7 And the Lord God formed man of the dust of the ground, and breathed into his nostrils the breath of life; and man became a living soul.
First, then, we are told that the Lord God formed man, that is, moulded his bodily shape as the potter does the clay. Indeed the meaning of the Hebrew verb is so decided that its present participle, used as a substantive, is the ordinary word for a potter. To this first act of God, Job refers when he says, “Remember, I beseech Thee, that Thou hast made me as the clay; and wilt Thous bring me into dust again?” — Pember, page 103.
God used the “dust of the ground” to make man’s body, a remarkable phrase conveying the thought that the smallest particles of which the earth was composed (in modern terminology, the basic chemical elements: nitrogen, oxygen, calcium, etc.) were also to be the basic physical elements of the human body. “the first man is of the earth, earthy” (1 Corinthians 15:47). — Morris, page 85
Whereas 1:26-27 refers generally to the fact that God created mankind and underscores the distinctive gift of God’s “image”—i.e., the soul—that He granted them, this verse presents us with a detailed description of the process by which He did so. Extremely significant among the details that we are here given are 1) the proximity of God to that which He is here creating, and 2) the imparting of a “soul” to man from God’s own self. The first point, concerning God’s proximity to man, is emphasized in this verse by the use of the verb formed, which, when not applied to God’s creation of man (cf. Isaiah 49:5; Zechariah 12:1), is typically employed—especially as a verbal adjective—to describe the role and work of a potter, which perhaps more so than any other human activity, requires the direct, constant, careful, and gentle use of the potter’s own hands. Since God could unquestionably have created man in any other way He chose—such as by simply calling him into being (as He did for everything else up to this point)—the question naturally (and necessarily) arises: Why did He create man in this way? And the answer to which we are inevitably led: to demonstrate His special care (i.e., love) for man and desire to relate to him in an intimate way.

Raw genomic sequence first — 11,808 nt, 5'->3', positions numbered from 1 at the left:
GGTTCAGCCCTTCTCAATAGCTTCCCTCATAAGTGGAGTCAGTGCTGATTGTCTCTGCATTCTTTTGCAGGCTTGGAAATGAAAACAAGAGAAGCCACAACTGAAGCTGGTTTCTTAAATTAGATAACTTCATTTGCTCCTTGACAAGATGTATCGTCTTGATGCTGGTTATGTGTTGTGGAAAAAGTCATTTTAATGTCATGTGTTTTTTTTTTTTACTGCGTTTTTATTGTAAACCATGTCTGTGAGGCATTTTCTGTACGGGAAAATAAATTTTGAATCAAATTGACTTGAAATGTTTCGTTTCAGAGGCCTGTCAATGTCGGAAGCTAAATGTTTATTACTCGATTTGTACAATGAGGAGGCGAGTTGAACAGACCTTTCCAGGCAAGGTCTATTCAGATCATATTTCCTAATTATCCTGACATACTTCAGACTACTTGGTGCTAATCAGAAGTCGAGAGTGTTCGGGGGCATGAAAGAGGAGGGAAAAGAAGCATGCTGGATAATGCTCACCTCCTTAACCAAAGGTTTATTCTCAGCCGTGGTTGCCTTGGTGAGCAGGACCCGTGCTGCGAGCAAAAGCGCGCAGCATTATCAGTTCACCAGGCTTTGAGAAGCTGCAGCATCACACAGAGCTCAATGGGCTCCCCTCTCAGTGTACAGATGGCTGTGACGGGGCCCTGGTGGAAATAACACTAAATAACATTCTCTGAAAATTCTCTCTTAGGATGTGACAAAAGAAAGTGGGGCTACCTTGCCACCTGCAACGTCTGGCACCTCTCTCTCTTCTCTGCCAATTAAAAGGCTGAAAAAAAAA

As to the second point, concerning the imparting of a soul to man—it is this that constitutes the “image” of God and which allows us, uniquely among God’s living creations, to commune or “relate” to God at a level that transcends material creation. In other words, as far as the evidence of Scripture itself, it was only into mankind that God breathed that which derives exclusively from Himself—not simply “breath,” though this is often the word employed in translation, but in fact the soul, which is the proper meaning of the term here used (i.e., neshama). Of its 24 occurrences in the Hebrew Bible, this term is applied only to God and man, and hence describes that which is uniquely shared between us and our Creator—the capacity for spiritual relationship, which is fulfilled when we cease from our own attempts to find spiritual “rest” and instead enter that permanent Rest which has been provided for us in Jesus Christ (see Hebrews 4:10). — Wechsler, pages 77-78.